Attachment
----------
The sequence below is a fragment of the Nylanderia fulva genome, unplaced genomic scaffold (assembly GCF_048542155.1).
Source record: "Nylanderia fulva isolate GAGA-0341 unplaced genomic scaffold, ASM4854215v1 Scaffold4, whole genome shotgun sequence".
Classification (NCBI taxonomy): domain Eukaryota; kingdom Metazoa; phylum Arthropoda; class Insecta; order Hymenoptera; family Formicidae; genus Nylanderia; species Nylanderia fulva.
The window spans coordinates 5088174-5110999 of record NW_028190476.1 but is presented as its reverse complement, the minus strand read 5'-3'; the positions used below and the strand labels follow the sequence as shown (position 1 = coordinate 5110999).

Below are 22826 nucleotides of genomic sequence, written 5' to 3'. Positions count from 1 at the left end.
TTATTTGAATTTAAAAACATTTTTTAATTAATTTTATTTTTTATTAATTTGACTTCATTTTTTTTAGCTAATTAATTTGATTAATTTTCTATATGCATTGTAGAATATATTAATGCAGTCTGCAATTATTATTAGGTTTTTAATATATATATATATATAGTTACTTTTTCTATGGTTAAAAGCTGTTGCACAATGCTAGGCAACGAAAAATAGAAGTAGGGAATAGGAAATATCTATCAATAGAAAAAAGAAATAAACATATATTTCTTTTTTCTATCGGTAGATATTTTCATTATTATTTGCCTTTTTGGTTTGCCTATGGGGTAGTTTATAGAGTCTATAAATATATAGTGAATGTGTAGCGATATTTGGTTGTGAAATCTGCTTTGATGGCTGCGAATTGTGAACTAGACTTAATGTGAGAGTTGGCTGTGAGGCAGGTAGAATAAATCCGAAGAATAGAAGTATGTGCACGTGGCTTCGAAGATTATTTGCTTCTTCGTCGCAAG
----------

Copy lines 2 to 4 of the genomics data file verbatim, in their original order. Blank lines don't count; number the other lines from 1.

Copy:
Source record: "Nylanderia fulva isolate GAGA-0341 unplaced genomic scaffold, ASM4854215v1 Scaffold4, whole genome shotgun sequence".
Classification (NCBI taxonomy): domain Eukaryota; kingdom Metazoa; phylum Arthropoda; class Insecta; order Hymenoptera; family Formicidae; genus Nylanderia; species Nylanderia fulva.
The window spans coordinates 5088174-5110999 of record NW_028190476.1 but is presented as its reverse complement, the minus strand read 5'-3'; the positions used below and the strand labels follow the sequence as shown (position 1 = coordinate 5110999).